The central bank of Brazil left its benchmark interest rate unchanged at 14.25 percent at its January 20th meeting. The Selic rate was left on hold at a 9-year high for the fourth straight meeting, as policymakers struggle to curb rising inflation amid a deep contraction.
The decision was not a full surprise for markets after the central bank governor Alexandre Tombini said the IMF growth outlook cut would be taken into account in the monetary policy decision.
The IMF cut its GDP forecasts for Brazil by 2.5 percent to a 3.5 percent contraction in 2016 and stagnation in 2017. Yet, the economy stayed in contraction for the sixth consecutive period in the third quarter of 2015, shrinking an annual 4.5 percent. Meanwhile, the inflation rate rose to 10.67 percent in December, the highest in 12 years and far above the central bank’s upper limit target of 6.5 percent.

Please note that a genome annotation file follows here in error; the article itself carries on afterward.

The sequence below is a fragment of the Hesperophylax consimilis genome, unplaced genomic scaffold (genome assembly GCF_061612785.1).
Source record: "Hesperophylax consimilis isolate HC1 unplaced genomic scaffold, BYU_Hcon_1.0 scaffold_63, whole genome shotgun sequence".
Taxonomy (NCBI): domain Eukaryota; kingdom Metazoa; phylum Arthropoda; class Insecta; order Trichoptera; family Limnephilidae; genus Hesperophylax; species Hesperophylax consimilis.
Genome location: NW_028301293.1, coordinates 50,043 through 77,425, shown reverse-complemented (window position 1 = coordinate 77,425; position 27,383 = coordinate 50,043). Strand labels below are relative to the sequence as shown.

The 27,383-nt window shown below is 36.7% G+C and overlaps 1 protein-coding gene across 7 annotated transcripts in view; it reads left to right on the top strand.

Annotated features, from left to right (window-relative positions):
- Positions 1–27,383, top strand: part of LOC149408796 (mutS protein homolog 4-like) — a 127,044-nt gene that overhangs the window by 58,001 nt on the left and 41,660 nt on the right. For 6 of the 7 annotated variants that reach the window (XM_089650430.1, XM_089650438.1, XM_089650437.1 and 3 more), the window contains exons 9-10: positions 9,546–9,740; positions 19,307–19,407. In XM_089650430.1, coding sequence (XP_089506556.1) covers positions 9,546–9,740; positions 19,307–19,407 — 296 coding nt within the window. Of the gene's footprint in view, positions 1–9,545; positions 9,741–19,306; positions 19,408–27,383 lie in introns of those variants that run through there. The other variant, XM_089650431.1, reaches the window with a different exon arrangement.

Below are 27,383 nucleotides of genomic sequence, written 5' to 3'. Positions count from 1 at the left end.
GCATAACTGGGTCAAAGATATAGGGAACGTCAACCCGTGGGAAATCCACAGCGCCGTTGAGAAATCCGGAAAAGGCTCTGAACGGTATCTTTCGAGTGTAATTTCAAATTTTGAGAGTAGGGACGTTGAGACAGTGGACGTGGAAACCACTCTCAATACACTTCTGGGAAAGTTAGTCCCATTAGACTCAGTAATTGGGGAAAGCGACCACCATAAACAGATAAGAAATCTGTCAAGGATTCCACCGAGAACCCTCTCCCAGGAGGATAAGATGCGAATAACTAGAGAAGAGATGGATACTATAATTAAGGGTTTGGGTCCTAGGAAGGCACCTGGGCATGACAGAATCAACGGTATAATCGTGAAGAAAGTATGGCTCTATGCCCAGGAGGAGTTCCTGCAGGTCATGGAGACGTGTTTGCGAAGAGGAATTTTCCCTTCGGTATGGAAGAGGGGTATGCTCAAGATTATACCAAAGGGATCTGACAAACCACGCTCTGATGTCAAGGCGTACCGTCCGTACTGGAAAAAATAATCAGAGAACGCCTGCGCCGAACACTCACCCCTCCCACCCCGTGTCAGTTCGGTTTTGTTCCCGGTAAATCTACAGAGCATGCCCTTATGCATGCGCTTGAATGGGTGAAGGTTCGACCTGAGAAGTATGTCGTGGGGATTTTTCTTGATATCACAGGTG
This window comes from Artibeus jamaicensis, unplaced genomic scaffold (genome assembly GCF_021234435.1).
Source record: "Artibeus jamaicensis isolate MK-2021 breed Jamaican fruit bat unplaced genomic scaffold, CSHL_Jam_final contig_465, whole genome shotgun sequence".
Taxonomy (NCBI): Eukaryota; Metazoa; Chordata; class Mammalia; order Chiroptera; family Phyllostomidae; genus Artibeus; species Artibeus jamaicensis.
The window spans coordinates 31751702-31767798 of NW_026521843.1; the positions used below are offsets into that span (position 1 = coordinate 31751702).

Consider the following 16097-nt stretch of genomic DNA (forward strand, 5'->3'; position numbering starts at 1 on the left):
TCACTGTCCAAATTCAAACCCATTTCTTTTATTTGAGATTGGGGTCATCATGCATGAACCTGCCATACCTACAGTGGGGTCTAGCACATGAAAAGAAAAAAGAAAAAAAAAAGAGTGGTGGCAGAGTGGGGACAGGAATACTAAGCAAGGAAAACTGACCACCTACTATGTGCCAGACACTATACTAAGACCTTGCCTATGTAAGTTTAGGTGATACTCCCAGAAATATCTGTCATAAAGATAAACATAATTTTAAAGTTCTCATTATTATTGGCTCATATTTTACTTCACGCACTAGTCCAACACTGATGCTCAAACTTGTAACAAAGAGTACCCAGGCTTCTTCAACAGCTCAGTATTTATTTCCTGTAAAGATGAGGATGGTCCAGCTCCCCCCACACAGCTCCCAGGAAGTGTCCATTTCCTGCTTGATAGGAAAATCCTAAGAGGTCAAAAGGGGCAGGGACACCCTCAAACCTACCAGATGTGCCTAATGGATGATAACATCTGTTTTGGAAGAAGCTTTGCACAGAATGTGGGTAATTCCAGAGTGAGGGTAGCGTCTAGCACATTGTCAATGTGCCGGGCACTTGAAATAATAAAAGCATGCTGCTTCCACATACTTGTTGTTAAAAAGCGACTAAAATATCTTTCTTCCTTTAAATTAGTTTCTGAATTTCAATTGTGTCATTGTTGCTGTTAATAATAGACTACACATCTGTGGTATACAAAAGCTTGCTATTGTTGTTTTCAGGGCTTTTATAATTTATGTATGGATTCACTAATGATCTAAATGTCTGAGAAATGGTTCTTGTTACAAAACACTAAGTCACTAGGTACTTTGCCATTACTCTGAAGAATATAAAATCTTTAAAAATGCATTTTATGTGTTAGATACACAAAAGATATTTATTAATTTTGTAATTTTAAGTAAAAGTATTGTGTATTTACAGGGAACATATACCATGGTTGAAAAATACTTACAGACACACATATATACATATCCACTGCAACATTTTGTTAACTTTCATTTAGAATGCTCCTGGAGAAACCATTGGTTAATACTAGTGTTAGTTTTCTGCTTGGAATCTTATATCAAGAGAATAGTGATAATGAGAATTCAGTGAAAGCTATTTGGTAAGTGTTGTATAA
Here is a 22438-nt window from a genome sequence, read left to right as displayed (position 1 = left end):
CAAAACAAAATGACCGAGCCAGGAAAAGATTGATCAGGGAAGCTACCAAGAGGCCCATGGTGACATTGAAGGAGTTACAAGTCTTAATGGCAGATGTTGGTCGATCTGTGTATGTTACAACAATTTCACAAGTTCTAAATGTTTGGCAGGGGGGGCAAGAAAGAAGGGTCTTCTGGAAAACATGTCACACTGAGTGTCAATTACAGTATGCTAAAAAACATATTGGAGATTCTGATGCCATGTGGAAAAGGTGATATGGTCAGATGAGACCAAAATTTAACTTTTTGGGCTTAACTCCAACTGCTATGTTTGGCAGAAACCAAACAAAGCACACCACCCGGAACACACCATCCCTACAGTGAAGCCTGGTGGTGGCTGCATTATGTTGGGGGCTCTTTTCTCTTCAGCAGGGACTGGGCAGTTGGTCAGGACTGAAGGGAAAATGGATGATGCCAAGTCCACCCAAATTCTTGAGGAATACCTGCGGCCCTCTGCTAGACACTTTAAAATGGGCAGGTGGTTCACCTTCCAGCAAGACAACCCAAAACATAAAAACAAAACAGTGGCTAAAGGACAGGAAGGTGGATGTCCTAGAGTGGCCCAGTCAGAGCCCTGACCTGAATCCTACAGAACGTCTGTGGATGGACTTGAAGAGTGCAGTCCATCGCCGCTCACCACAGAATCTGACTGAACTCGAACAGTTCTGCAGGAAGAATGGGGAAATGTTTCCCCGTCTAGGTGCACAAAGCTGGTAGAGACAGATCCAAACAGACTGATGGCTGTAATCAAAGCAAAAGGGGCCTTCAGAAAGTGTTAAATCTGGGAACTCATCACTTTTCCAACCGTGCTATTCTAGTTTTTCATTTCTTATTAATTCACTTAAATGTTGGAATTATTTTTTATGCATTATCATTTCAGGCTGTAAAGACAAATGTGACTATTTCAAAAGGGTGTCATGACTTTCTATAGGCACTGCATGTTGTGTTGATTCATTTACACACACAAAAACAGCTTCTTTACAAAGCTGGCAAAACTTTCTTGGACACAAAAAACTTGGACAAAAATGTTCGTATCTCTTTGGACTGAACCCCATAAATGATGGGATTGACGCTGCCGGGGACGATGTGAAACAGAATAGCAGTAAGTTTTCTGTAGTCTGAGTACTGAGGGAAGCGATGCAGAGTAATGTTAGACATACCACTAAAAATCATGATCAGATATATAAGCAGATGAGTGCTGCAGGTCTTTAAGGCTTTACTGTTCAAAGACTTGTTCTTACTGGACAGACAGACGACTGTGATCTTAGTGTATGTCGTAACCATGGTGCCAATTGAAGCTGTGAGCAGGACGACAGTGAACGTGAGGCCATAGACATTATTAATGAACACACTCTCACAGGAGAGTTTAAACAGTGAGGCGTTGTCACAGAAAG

The latest FOCUS Market Readout released on January 8th by the Central Bank showed analysts from about 100 private financial institutions expect the economy to contract by 2.99 percent in 2016 and advance 0.86 percent in 2017. Annual inflation is expected to grow 6.93 percent and industrial production to decline by 3.45 percent, unveiling the worst economic performance since 1990.
1/20/2016 10:45:56 PM